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Old 11-16-10, 12:45 PM   #1
fred0805
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Single speed question

Hi
Haven't posted for a while.
I have a 14 speed schwinn road bike. I want to eliminate the read derailleur and shorten the chain to accomodate the front large sprocket and the rear small sprocket to run single speed exclusively. How difficult will it be to get the chain length correct so it will run smooth? Will wear and temp changes make it a bad idea? My climate will vary from 50F to 95F.


Thanks
Fred
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Old 11-16-10, 12:47 PM   #2
mustachiod
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did you red this yet?
http://www.sheldonbrown.com/singlespeed.html

use a chain tool to break it and reattach. you can usually get it tight enough by adjusting where the wheel sits on the horizontal dropout. in some cases you may need a "half link". if you have vertical drops you may need to get a tensioner
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Old 11-16-10, 03:01 PM   #3
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I think your climate is way out of the range of singlespeeds.
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Old 11-16-10, 03:18 PM   #4
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First see what gearing you prefer. Then use a chain length calculator to see how many chain links you need. If the fraction portion of the unrounded result is more than 0.1 and you do not have horizontal dropouts you will have to change the front chainring and rear spocket size to get a more rounder result. Sometimes an older stretched chain might fit. Good luck!

http://www.machinehead-software.co.u...engthcalc.html
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Old 11-16-10, 03:23 PM   #5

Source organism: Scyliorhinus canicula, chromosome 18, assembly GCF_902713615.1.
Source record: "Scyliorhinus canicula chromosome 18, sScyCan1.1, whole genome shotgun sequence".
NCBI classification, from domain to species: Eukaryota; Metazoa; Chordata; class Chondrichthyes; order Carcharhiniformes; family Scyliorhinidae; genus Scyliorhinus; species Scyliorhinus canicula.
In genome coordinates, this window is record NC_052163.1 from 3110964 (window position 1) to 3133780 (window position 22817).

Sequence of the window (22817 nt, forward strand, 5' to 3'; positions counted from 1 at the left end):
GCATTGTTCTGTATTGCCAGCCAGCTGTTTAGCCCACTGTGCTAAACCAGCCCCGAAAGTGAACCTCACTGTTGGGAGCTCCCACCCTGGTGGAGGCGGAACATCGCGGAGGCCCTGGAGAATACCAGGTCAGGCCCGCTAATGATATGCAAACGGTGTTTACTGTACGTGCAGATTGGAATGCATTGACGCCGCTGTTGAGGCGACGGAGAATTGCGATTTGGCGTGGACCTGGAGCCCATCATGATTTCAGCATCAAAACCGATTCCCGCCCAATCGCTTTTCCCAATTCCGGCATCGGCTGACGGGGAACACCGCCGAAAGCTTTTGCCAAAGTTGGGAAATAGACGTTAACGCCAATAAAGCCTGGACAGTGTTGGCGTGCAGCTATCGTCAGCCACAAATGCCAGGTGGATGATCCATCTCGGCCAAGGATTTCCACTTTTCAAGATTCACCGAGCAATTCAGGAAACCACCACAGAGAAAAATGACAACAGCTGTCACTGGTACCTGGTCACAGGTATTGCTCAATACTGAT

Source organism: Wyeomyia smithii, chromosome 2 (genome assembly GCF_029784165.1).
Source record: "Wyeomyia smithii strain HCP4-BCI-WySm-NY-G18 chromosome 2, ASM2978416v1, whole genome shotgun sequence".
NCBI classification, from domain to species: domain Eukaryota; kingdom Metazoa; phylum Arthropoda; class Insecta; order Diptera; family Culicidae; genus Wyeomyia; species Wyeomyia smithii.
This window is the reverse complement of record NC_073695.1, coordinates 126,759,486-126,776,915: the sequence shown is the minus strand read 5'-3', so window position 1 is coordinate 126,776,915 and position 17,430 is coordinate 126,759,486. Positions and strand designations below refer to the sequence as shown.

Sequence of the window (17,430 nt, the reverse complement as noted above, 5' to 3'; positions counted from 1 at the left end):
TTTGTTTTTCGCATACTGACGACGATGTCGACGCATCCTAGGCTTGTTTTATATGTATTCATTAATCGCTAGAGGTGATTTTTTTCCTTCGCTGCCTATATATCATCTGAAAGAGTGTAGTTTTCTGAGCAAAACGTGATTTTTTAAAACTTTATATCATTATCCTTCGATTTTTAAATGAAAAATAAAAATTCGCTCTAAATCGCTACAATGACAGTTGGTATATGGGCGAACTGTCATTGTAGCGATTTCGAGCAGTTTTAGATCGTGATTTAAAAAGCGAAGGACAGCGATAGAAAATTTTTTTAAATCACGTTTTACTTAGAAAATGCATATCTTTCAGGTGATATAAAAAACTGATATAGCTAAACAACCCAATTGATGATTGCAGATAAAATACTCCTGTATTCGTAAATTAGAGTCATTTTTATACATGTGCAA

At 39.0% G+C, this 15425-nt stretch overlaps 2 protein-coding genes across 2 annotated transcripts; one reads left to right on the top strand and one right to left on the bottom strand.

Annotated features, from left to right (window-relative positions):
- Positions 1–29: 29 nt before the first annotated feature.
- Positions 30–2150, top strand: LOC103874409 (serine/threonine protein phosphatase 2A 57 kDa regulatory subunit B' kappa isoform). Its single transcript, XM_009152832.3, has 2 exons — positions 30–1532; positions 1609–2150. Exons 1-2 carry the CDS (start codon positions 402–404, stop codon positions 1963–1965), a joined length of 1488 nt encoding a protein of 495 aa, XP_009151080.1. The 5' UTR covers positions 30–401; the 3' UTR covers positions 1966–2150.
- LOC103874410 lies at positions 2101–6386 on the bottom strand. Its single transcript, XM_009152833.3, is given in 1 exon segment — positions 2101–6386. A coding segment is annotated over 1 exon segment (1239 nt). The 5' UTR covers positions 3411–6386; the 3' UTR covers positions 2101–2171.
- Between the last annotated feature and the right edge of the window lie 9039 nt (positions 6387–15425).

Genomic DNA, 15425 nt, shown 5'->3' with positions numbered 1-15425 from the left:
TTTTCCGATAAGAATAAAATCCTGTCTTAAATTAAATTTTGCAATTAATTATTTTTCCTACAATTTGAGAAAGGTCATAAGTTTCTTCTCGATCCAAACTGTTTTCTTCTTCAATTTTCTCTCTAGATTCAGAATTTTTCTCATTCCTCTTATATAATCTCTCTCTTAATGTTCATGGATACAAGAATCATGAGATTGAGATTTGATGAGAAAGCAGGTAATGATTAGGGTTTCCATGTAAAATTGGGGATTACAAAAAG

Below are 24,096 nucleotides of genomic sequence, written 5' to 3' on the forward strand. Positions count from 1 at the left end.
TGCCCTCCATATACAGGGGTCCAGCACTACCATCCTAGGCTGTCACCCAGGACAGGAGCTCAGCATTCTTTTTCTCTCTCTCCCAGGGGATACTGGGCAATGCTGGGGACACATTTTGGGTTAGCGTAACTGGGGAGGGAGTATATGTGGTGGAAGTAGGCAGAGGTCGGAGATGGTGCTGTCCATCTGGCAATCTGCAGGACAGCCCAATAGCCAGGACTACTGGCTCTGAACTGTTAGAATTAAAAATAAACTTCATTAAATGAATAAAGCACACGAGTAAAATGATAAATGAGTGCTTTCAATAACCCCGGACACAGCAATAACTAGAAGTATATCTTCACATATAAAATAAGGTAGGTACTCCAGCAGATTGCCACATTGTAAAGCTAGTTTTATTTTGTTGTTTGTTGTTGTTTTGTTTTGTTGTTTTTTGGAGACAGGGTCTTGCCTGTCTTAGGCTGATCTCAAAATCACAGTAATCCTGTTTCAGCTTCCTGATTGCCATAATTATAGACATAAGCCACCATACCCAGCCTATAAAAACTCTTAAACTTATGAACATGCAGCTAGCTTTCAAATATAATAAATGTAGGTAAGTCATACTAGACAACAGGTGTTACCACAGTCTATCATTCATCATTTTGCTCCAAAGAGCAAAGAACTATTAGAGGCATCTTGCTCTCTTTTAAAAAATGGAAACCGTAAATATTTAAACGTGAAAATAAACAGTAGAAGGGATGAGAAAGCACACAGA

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Single speeds started in Canada on the west coast, particularly Vancouver . The excessive rain made the single speeds fly south to Florida for the winter.

At 50F, the oil on your chain will coagulate like clotting blood and slow you down. At 95F use an automobile oil with high temperature parameters.
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Old 11-16-10, 04:23 PM   #6
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what are you talking about? my SS has been working fine at 32F for the past week
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Old 11-16-10, 04:50 PM   #7
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May I suggest that you put the bike in the gear you think you will use and try it for a week before you decide the big to little is what you want to use. Most single speeds seem to work best with a gear of about 65 to 75 gear inches. Your proposed gear will be more like 104 gear inches and unless you are built like Lance you will not be happy with it. Try different gears until you find the one you like and then cut the chain. 72 gear inches is for example 40 tooth front to 15 tooth rear sprockets. Good Luck with it. Roger
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Old 11-16-10, 06:57 PM   #8
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I have to agree with rhenning. You haven't actually tried that combo have you? Finding the right ratio is about finding the single ratio out of all the possible gear ratios you have now that works the best for the majority of your riding. THis includes being low enough to allow for decently spirited starts and sprints across street with oncoming cars yet tall enough to ride at a decent cruise speed without overspinning your legs. Try it first to find what works.

If your frame has vertical dropouts then you may need to play with some combo of rear and front chainring that results in just the right tension. Or you need to run a chain tensioner device that replaces the derailleur. Various companies make theseup. One example is the Surly Singulator.

So maybe go back and do a bit more homework on the project and then get back to us. Or just read the excellent single speed conversion article at Sheldon's website.
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Old 11-17-10, 11:12 AM   #9
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this chart is an easier/quicker way to determine gear inches http://www.aboc.com.au/tips-and-hint...ike-gear-chart

+1 on experimenting with the right ratio before you commit to just one

i love riding 100 GI, but only on a closed course where I don't have to start/stop .
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